The 9-dash map that includes the disputed islands has been used since 1947, before the communist regime’s victory in China’s civil war. However, China has long remained ambiguous about what the map means, or where it came from.
In a 2008 U.S. diplomatic cable published by WikiLeaks, the U.S. Embassy in Beijing reported that a senior Chinese government maritime law expert, Yin Wenqiang, “admitted” he was unaware of the historical basis for the nine dashes, according to Reuters.
In another 2008 cable, senior Chinese diplomat Zheng Zhenhua gave U.S. diplomats a written statement explaining China’s position.
“The dotted line of the South China Sea indicates the sovereignty of China over the islands in the South China Sea since ancient times and demonstrates the long-standing claims and jurisdiction practice over the waters of the South China Sea,” the statement said, according to Reuters.
China’s attempts to defend the area have grown increasingly aggressive since those diplomatic talks.
Earlier this month, Chinese ships blocked Philippine ships from resupplying marines stationed on a rusting WWII-era ship run aground near Second Thomas Shoal, an uninhabited island claimed by both countries that lies about 120 miles west of the Philippine island of Palawan.
A Philippine aircraft dropped food and water to the marines, a move that drew the consternation of Chinese officials.
“The Chinese government has firm determination and will in safeguarding national sovereignty, and we will never allow any form of occupation of the Ren’ai Reef,” Chinese Foreign Ministry spokesman Hong Lei told reporters March 17, using the Chinese name for the shoal. “China watches closely and is highly vigilant on further possible provocations in the South China Sea by the Philippines, and it must bear all the consequences arising therefrom.”
The U.S. response
United States officials have supported the Philippines in recent months, both on a legal and a military level.
Many of China’s claims, including its attempts to regulate fisheries in waters most countries consider international, clash with the U.S. vow to guarantee freedom of navigation in the sea.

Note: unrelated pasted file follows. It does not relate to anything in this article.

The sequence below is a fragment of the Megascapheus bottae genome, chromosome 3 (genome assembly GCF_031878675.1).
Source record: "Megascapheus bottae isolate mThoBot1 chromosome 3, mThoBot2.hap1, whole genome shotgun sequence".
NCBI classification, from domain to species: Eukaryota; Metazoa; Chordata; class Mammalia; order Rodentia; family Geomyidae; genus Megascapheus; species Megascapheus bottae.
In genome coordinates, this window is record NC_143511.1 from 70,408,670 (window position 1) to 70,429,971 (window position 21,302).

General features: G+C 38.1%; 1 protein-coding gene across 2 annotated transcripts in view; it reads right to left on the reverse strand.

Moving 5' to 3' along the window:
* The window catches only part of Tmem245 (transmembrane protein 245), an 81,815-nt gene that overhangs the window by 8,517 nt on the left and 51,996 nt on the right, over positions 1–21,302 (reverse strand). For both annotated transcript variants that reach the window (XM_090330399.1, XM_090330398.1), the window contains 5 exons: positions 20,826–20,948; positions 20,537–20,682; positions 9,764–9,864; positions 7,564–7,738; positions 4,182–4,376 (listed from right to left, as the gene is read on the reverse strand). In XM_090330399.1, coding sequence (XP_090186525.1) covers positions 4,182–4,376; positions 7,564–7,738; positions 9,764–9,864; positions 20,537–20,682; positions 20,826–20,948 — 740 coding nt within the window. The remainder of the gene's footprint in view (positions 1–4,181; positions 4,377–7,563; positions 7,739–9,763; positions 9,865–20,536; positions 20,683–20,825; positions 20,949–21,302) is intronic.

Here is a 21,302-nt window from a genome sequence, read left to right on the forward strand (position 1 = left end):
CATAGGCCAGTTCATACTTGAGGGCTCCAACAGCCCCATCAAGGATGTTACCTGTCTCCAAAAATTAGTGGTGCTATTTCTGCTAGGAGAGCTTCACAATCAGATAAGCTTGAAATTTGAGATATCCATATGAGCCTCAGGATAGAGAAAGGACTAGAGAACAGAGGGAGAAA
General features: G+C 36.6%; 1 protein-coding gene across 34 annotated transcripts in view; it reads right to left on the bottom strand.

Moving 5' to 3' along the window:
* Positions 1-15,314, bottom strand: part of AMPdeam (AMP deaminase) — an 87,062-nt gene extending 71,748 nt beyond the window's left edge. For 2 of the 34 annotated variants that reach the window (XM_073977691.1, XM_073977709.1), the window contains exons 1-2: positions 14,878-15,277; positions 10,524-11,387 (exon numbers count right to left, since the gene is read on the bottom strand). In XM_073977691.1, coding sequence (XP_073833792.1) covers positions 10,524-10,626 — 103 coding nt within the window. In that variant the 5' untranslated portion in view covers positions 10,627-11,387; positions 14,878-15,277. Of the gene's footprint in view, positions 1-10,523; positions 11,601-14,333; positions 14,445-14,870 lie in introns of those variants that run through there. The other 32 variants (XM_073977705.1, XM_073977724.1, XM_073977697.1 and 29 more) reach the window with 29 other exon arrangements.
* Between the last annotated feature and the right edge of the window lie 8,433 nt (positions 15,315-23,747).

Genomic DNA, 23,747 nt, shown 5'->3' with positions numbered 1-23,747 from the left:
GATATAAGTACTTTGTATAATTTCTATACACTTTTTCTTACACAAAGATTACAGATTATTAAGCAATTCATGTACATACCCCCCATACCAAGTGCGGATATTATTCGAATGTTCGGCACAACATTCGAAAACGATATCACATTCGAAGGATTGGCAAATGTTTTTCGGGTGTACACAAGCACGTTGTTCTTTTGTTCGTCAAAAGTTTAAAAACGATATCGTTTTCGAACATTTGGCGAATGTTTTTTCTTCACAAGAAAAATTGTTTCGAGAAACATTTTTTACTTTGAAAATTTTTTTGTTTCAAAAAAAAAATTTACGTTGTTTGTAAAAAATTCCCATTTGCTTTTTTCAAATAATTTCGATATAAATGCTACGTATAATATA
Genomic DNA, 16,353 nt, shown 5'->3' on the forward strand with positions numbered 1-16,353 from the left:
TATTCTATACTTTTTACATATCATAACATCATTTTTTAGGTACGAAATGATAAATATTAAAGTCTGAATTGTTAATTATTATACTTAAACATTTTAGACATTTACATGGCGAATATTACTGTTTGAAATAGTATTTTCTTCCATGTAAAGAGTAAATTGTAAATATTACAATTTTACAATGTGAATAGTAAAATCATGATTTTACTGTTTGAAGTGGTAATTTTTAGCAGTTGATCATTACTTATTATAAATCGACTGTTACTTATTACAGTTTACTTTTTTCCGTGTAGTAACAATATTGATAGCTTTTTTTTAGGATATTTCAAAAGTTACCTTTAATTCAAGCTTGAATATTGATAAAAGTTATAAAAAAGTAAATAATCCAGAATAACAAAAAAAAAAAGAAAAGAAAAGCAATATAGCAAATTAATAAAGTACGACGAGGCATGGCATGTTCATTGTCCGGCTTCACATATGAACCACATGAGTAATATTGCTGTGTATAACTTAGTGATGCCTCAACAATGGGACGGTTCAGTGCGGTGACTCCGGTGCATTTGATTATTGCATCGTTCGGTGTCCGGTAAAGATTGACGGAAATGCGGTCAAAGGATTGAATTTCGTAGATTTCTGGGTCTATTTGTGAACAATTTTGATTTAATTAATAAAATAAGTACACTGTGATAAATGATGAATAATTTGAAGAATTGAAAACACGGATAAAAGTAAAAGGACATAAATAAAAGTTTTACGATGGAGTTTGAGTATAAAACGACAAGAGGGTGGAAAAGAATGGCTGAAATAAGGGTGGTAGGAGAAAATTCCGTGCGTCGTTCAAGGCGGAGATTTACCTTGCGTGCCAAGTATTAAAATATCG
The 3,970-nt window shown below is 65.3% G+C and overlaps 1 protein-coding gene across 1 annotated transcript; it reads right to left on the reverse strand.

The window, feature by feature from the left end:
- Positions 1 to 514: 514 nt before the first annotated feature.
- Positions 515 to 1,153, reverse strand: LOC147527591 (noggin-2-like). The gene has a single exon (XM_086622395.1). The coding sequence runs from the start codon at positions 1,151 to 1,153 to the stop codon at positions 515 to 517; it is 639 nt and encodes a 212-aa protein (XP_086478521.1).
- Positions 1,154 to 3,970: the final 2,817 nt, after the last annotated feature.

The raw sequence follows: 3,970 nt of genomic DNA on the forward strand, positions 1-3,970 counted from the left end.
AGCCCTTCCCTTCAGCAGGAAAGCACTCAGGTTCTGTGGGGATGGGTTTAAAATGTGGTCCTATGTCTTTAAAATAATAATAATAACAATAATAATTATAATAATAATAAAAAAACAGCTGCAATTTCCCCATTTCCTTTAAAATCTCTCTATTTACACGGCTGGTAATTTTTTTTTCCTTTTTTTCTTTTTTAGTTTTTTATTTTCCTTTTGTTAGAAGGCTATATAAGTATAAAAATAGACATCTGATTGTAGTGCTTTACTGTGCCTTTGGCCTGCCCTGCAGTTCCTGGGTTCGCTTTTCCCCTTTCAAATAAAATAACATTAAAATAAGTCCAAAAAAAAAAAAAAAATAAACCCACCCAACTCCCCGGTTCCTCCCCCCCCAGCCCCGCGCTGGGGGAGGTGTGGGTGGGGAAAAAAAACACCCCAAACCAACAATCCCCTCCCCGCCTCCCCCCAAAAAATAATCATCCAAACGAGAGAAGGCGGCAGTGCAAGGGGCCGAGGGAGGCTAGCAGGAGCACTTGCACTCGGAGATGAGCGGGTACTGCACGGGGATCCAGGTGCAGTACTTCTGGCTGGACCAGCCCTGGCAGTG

In February, Assistant Secretary of State Daniel Russel told Congress that China’s aggressive behavior “reflects an incremental effort by China to assert control over the area contained in the so-called ‘9-dash line,’ despite the objections of its neighbors and despite the lack of any explanation or apparent basis under international law regarding the scope of the claim itself.”
Russel added that “we fully support the right of claimants to exercise rights they may have to avail themselves of peaceful dispute settlement mechanisms” — going on to note the Philippines’ court claim as an example.
On March 14, United States support for the Philippines went a step further. Pio Lorenzo Batino, Philippine defense undersecretary, told reporters in Washington that the deal to allow shared use of Philippine military bases with U.S. forces was about 80 percent done, according to Reuters.
“The proposed agreement will allow the sharing of defined areas within certain AFP (Armed Forces of the Philippines) facilities with elements of the U.S. military,” Batino said.
Officials declined to go into further details on the future military arrangements.
The U.S. has also increased military engagements and supplies in recent years. The country’s flagship, along with its second-most-capable vessel, are decommissioned U.S. Coast Guard cutters.
Even those ships can’t compete with China’s rapidly modernizing military, which now ranks a distant second in spending compared to the United States. However, the country’s recent shift from internal security to external defense spending, coupled with a stronger agreement with the U.S., sends Beijing a message, De Castro said.
“It would make the Chinese think twice, that at least we could put up a fight,” De Castro said. “But I think it’s a signal also directly to Washington, D.C. We will not appease China, so this where the value of the alliance comes in.”